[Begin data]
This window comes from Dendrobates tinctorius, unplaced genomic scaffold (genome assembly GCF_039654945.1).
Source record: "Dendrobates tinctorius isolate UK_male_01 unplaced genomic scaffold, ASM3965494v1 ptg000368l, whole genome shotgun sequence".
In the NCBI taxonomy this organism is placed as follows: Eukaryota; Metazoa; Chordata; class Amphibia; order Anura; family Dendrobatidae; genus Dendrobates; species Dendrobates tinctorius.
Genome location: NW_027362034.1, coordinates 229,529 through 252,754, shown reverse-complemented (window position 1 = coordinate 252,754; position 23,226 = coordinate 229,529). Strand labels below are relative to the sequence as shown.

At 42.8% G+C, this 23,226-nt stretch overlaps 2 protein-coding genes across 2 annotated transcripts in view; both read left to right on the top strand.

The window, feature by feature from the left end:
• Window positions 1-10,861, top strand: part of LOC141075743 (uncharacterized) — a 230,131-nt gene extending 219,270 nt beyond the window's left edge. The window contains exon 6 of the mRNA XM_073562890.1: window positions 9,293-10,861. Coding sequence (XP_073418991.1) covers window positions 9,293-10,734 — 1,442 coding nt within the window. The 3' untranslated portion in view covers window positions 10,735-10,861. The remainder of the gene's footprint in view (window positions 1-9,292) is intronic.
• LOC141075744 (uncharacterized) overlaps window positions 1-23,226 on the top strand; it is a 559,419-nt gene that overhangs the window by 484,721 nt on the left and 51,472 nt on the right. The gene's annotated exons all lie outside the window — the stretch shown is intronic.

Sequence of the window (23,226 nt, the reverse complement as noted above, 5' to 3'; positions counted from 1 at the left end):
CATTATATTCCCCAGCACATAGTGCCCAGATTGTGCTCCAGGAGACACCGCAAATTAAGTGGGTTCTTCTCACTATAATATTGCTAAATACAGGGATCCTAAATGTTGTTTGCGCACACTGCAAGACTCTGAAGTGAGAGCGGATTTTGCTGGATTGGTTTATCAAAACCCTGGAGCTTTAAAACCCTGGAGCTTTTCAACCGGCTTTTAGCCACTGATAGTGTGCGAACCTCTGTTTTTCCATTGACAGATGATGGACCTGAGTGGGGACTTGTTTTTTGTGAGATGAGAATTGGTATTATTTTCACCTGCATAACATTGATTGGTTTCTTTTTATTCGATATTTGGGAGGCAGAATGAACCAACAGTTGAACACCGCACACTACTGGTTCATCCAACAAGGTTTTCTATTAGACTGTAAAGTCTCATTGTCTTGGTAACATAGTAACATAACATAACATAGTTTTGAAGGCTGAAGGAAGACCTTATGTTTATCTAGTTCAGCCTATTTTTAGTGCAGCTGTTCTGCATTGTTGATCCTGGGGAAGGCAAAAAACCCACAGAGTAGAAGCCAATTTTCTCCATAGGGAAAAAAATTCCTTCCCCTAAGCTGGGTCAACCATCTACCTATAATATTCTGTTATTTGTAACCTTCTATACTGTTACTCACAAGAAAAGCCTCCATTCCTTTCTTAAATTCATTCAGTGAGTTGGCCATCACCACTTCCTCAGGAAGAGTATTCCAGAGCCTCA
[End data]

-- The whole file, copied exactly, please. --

This window comes from Dendrobates tinctorius, unplaced genomic scaffold (genome assembly GCF_039654945.1).
Source record: "Dendrobates tinctorius isolate UK_male_01 unplaced genomic scaffold, ASM3965494v1 ptg000368l, whole genome shotgun sequence".
In the NCBI taxonomy this organism is placed as follows: Eukaryota; Metazoa; Chordata; class Amphibia; order Anura; family Dendrobatidae; genus Dendrobates; species Dendrobates tinctorius.
Genome location: NW_027362034.1, coordinates 229,529 through 252,754, shown reverse-complemented (window position 1 = coordinate 252,754; position 23,226 = coordinate 229,529). Strand labels below are relative to the sequence as shown.

At 42.8% G+C, this 23,226-nt stretch overlaps 2 protein-coding genes across 2 annotated transcripts in view; both read left to right on the top strand.

The window, feature by feature from the left end:
• Window positions 1-10,861, top strand: part of LOC141075743 (uncharacterized) — a 230,131-nt gene extending 219,270 nt beyond the window's left edge. The window contains exon 6 of the mRNA XM_073562890.1: window positions 9,293-10,861. Coding sequence (XP_073418991.1) covers window positions 9,293-10,734 — 1,442 coding nt within the window. The 3' untranslated portion in view covers window positions 10,735-10,861. The remainder of the gene's footprint in view (window positions 1-9,292) is intronic.
• LOC141075744 (uncharacterized) overlaps window positions 1-23,226 on the top strand; it is a 559,419-nt gene that overhangs the window by 484,721 nt on the left and 51,472 nt on the right. The gene's annotated exons all lie outside the window — the stretch shown is intronic.

Sequence of the window (23,226 nt, the reverse complement as noted above, 5' to 3'; positions counted from 1 at the left end):
CATTATATTCCCCAGCACATAGTGCCCAGATTGTGCTCCAGGAGACACCGCAAATTAAGTGGGTTCTTCTCACTATAATATTGCTAAATACAGGGATCCTAAATGTTGTTTGCGCACACTGCAAGACTCTGAAGTGAGAGCGGATTTTGCTGGATTGGTTTATCAAAACCCTGGAGCTTTAAAACCCTGGAGCTTTTCAACCGGCTTTTAGCCACTGATAGTGTGCGAACCTCTGTTTTTCCATTGACAGATGATGGACCTGAGTGGGGACTTGTTTTTTGTGAGATGAGAATTGGTATTATTTTCACCTGCATAACATTGATTGGTTTCTTTTTATTCGATATTTGGGAGGCAGAATGAACCAACAGTTGAACACCGCACACTACTGGTTCATCCAACAAGGTTTTCTATTAGACTGTAAAGTCTCATTGTCTTGGTAACATAGTAACATAACATAACATAGTTTTGAAGGCTGAAGGAAGACCTTATGTTTATCTAGTTCAGCCTATTTTTAGTGCAGCTGTTCTGCATTGTTGATCCTGGGGAAGGCAAAAAACCCACAGAGTAGAAGCCAATTTTCTCCATAGGGAAAAAAATTCCTTCCCCTAAGCTGGGTCAACCATCTACCTATAATATTCTGTTATTTGTAACCTTCTATACTGTTACTCACAAGAAAAGCCTCCATTCCTTTCTTAAATTCATTCAGTGAGTTGGCCATCACCACTTCCTCAGGAAGAGTATTCCAGAGCCTCA